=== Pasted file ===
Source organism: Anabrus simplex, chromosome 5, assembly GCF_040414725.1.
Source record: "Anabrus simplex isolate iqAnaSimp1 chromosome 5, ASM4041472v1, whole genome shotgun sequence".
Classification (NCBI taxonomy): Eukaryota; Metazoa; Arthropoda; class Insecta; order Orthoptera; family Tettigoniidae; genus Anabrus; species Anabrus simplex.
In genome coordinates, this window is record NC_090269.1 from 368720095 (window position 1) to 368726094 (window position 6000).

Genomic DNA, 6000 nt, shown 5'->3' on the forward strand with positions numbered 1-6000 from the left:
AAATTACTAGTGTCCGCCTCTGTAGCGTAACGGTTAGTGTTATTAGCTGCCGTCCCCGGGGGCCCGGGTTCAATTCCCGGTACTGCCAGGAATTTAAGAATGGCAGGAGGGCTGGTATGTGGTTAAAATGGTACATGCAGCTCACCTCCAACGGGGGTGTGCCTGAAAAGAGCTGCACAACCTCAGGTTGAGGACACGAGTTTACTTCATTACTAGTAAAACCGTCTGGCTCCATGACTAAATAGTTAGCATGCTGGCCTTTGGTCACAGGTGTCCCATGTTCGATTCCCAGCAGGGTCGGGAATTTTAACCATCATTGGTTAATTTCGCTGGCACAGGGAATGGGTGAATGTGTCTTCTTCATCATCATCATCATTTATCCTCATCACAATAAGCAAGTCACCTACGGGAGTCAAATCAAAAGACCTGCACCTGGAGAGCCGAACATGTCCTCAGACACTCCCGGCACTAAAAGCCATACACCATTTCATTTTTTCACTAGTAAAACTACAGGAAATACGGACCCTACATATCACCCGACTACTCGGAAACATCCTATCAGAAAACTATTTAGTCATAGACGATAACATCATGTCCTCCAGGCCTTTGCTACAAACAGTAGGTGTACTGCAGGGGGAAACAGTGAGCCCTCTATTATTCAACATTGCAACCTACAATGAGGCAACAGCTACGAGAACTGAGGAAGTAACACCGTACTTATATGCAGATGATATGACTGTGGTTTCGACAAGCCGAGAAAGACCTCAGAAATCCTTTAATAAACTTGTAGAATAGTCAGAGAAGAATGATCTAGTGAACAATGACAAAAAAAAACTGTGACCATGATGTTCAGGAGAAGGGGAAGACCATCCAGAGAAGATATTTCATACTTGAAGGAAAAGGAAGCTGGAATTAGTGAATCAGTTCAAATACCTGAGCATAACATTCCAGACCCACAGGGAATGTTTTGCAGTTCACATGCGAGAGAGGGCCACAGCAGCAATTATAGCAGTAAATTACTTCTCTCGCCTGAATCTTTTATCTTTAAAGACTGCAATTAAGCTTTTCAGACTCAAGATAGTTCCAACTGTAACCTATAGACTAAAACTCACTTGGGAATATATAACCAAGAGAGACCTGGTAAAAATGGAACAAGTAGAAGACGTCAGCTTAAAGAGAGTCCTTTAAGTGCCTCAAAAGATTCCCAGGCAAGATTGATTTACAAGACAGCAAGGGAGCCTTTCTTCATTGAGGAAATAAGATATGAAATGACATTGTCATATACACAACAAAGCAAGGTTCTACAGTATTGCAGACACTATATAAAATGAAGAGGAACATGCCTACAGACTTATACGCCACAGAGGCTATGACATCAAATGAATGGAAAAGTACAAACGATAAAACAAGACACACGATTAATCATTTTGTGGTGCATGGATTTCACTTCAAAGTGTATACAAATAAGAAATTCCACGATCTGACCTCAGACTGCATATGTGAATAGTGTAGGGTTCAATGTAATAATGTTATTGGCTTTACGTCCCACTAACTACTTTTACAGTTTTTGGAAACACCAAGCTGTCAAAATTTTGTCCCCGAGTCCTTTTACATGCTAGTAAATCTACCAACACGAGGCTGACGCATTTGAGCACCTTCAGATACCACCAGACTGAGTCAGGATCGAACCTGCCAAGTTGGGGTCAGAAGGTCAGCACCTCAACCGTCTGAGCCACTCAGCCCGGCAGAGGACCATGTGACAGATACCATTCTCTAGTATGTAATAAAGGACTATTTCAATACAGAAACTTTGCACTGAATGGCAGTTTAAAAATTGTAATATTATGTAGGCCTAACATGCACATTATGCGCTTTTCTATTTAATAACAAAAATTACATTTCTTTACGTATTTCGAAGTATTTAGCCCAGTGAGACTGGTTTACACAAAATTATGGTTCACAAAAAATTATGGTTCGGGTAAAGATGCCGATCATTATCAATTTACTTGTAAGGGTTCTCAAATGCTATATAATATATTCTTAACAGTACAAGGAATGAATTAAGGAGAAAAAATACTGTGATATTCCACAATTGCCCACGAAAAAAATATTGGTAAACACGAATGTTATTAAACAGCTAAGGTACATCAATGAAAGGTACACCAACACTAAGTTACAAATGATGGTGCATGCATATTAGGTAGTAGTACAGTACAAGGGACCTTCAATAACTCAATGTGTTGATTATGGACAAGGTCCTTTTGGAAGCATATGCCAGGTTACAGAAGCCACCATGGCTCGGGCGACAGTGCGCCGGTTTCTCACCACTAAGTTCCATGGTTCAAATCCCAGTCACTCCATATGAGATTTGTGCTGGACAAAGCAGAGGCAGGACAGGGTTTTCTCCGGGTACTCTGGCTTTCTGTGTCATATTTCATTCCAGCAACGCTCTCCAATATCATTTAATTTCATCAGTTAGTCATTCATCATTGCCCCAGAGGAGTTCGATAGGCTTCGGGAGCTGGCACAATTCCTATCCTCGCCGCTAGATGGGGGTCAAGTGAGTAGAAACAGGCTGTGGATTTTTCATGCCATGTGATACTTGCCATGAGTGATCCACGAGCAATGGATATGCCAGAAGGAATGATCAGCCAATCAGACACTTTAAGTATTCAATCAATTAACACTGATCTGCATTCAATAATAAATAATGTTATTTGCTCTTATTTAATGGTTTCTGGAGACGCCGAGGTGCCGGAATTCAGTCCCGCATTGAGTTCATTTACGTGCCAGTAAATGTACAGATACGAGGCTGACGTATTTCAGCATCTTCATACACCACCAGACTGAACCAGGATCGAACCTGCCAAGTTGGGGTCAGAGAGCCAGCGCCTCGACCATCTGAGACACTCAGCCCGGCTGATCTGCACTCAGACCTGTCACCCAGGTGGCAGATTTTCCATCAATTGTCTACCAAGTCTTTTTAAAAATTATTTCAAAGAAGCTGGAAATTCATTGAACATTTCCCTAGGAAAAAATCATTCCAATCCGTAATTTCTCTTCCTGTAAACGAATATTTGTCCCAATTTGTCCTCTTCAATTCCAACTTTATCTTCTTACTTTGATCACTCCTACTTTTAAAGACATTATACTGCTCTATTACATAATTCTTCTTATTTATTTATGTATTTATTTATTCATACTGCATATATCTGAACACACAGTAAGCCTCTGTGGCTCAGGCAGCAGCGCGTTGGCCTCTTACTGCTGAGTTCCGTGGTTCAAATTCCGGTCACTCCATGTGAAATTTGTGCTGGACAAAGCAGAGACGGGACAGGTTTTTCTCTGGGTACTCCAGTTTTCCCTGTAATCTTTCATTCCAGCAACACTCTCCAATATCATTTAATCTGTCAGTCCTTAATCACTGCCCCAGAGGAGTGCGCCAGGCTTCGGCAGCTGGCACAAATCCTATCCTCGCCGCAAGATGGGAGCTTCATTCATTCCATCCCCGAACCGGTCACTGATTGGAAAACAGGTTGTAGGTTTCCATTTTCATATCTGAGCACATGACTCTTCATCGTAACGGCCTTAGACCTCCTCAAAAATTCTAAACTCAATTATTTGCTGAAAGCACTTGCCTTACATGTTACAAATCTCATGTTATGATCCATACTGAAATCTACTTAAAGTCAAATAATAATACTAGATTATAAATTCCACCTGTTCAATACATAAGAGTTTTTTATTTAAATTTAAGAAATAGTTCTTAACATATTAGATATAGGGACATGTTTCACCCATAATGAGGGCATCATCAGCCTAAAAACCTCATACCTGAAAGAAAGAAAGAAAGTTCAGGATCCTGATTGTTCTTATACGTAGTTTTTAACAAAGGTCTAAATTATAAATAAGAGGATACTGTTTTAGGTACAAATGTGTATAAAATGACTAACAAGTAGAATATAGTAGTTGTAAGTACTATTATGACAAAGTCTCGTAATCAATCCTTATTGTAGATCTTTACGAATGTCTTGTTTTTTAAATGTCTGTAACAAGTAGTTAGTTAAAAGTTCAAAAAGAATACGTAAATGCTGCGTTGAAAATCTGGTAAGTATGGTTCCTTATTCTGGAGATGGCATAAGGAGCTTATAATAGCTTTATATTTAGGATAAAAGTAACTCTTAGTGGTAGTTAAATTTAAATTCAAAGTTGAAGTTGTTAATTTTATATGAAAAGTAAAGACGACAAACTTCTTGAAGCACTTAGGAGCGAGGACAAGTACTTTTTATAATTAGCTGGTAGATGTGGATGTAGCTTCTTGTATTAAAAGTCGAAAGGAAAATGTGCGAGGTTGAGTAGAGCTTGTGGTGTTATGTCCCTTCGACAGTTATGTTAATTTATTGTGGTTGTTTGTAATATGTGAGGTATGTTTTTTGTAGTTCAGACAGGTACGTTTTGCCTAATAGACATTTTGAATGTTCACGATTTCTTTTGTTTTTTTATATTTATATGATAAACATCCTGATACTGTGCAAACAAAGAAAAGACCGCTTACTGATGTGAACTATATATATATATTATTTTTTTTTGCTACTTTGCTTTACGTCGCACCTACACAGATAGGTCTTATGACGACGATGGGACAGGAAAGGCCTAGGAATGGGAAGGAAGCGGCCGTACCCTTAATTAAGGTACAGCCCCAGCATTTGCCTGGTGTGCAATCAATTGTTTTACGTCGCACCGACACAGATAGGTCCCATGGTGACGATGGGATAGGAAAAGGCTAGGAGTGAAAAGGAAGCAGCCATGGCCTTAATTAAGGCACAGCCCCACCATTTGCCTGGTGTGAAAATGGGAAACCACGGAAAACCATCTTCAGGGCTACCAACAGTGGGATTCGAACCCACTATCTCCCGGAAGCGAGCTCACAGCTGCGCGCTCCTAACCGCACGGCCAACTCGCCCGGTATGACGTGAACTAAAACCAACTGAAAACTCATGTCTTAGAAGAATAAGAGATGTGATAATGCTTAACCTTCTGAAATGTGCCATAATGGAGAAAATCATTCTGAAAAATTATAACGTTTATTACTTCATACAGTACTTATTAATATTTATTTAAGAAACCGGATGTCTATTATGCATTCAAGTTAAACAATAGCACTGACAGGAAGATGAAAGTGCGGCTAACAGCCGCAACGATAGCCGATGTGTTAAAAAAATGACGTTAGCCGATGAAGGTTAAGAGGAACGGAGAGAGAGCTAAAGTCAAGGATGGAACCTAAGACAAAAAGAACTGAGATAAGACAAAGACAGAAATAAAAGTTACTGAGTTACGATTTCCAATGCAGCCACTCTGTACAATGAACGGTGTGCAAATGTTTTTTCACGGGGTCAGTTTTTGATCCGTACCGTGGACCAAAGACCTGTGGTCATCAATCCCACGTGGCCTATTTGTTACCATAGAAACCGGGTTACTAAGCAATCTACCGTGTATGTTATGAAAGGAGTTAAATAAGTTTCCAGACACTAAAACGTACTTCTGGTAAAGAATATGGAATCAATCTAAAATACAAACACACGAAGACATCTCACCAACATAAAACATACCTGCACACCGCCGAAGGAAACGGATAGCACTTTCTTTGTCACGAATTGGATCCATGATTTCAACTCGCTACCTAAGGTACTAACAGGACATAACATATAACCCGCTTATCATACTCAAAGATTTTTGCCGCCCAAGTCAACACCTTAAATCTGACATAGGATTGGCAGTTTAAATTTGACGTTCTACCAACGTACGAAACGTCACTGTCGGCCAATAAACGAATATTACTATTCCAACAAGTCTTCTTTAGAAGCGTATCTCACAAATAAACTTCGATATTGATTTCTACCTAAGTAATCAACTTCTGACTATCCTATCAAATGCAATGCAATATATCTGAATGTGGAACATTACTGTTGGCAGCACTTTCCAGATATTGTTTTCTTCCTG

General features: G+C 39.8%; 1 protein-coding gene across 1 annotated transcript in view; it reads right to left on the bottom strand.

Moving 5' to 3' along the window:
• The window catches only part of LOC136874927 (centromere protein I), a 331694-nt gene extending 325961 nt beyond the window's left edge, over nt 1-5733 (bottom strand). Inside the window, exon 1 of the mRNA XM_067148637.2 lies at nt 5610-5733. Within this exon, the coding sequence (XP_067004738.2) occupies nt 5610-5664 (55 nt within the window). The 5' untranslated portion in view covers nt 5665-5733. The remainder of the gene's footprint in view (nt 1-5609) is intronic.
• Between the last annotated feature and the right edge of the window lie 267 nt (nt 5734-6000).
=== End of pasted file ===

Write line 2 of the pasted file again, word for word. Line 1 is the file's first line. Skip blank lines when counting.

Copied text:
Source record: "Anabrus simplex isolate iqAnaSimp1 chromosome 5, ASM4041472v1, whole genome shotgun sequence".